I am the mother of three kids: two girls and a boy. We are a tight knit family, as we are very involved parents to very nice, though sometimes challenging children. However, this challenge we could have done without. Recently our seven year old boy dropped an “N-bomb” at school. Although he appeared not to mean it in an angry way, the little black kid in his class (his friend) was wounded. His teacher called us in to discuss the matter with us and our son. He was clearly deeply humiliated. He had already had a discussion with “Peter” and apologized to him. I was disappointed and angry with him. His father, on the other hand was much more upset than I was. On the drive home he unleashed on him: “what’s wrong with you anyway?” And “where did you learn to talk like that? Certainly not from us!” And on and on. He went to bed early that night and nothing more was said. My question is, how much influence do his friends have on him? Will his teachers think of us as drooling racists, teaching our kids such human disrespect at home? Does he not know right from wrong? Do we have to isolate him from bad influences for the rest of his in-school life?
You are worried about the wrong thing. You are scared that your son will exhibit improper behaviors regardless of y’alls teachings. Hopefully these poor behaviors will be few and far between. However, based on our own experiences in growing up, we both know there are things we have done that our parents would have objected to. The real concern is when our kids screw up and we don’t know about it. When our kids mess up, it is the perfect opportunity to teach them right from wrong.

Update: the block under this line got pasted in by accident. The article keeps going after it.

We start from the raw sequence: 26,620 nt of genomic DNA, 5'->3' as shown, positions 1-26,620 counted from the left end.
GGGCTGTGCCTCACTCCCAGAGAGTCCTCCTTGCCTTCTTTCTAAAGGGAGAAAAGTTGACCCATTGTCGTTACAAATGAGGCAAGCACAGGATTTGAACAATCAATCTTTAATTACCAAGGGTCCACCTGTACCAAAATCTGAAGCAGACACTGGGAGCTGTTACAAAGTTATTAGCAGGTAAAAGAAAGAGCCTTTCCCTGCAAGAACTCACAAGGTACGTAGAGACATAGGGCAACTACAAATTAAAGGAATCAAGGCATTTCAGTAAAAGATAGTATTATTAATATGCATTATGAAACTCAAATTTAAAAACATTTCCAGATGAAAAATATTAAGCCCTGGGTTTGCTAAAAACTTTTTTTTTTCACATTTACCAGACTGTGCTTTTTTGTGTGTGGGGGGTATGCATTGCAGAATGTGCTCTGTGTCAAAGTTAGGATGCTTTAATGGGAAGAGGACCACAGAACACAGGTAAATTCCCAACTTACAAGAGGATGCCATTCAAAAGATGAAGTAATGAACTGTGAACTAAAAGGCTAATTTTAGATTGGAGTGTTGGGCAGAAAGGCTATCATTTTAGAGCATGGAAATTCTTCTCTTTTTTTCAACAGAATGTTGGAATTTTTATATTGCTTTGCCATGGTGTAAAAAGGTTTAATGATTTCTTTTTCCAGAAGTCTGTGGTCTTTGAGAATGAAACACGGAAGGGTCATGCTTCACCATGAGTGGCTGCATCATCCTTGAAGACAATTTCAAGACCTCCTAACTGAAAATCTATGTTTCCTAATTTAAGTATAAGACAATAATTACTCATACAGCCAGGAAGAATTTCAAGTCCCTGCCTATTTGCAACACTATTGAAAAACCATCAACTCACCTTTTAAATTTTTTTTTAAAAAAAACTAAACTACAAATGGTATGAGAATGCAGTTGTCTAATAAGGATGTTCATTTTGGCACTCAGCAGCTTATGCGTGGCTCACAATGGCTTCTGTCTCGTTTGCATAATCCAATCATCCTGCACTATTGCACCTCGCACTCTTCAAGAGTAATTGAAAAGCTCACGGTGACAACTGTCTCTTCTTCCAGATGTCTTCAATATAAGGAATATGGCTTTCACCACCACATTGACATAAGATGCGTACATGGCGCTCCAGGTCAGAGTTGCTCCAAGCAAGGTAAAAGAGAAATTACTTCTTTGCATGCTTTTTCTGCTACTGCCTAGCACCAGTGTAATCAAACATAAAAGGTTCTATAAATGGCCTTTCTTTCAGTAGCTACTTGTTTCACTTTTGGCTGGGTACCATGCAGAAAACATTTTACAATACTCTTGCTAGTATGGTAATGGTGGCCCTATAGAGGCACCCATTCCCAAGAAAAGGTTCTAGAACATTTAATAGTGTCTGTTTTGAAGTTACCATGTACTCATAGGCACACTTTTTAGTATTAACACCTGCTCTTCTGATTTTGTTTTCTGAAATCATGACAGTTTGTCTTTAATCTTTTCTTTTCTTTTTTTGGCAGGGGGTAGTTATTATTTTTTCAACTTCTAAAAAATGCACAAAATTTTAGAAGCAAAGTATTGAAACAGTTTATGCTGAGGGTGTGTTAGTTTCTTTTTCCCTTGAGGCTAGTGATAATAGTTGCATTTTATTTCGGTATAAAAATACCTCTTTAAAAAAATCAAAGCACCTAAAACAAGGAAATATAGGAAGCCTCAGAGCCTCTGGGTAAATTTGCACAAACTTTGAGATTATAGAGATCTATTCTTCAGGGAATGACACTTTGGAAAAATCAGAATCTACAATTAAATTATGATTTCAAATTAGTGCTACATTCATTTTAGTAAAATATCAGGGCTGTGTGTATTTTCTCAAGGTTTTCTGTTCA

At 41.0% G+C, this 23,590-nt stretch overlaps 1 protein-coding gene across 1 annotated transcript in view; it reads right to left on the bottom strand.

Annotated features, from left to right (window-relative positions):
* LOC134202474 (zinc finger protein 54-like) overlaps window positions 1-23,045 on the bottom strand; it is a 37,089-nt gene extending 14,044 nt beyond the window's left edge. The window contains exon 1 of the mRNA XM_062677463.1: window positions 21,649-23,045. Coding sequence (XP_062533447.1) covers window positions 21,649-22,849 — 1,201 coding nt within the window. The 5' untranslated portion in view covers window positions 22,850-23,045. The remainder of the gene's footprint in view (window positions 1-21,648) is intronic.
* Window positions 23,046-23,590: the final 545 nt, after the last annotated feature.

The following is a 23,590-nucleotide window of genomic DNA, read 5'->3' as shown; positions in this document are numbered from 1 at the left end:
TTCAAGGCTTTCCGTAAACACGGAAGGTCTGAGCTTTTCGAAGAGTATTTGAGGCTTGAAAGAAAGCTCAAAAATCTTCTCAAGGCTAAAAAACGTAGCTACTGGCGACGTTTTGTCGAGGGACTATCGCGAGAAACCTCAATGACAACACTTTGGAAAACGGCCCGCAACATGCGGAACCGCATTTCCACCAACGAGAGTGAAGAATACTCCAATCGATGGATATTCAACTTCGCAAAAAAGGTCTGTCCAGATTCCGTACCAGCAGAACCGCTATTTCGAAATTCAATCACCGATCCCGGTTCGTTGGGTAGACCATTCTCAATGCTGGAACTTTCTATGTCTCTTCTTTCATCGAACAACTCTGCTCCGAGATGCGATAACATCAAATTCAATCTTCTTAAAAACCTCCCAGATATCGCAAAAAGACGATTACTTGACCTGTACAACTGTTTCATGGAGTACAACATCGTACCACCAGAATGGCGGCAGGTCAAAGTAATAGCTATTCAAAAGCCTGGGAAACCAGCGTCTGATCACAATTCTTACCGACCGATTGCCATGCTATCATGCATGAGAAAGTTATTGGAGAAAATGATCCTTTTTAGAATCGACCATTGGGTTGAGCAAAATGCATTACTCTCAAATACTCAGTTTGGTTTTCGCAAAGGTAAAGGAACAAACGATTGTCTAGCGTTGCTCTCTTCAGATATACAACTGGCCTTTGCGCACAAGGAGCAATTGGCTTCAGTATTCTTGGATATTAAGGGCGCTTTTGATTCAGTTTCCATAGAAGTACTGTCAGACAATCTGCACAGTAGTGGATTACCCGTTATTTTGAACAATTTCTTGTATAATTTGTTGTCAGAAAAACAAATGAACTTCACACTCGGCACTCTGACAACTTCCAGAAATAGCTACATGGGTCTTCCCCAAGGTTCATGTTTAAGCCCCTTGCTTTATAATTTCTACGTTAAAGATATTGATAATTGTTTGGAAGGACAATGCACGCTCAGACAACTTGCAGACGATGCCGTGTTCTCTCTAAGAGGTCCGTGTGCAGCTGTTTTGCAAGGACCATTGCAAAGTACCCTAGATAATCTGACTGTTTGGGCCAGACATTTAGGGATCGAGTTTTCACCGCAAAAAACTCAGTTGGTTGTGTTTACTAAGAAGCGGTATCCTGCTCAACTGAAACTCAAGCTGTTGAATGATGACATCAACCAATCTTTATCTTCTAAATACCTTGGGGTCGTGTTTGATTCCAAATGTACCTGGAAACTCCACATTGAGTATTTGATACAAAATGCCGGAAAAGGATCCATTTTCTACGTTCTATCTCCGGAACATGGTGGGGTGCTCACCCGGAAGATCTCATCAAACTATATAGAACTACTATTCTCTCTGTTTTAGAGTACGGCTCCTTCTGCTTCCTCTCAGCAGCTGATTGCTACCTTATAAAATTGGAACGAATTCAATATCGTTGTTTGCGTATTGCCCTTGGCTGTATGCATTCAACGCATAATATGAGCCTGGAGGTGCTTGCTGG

You asked, “Does he not know right from wrong”? The real answer is: usually, but not always. Our lives are full of lessons, and sometimes we have to learn by screwing up, and suffering the proper accountability. Obviously this includes positive reinforcement for good behavior as well. The brains of children are not fully developed, and as good parents, it’s our duty to teach them and help them develop. Remember that kinda scary soft spot on the head of your newborn? I like to think that older kids have a soft, undeveloped spot in their head.
As for isolating him, it’s just not possible. We can be selective about some of his friends, but the reality is: we need to empower them to know right from wrong when they are away from us. [See: the scary days when your daughter starts dating]. So the reality is this: when our kids mess up, it is the perfect opportunity to teach them. Parents long for easy behaviors to deal with. Personally, I long for opportunities to teach my kids so they’ll turn out okay.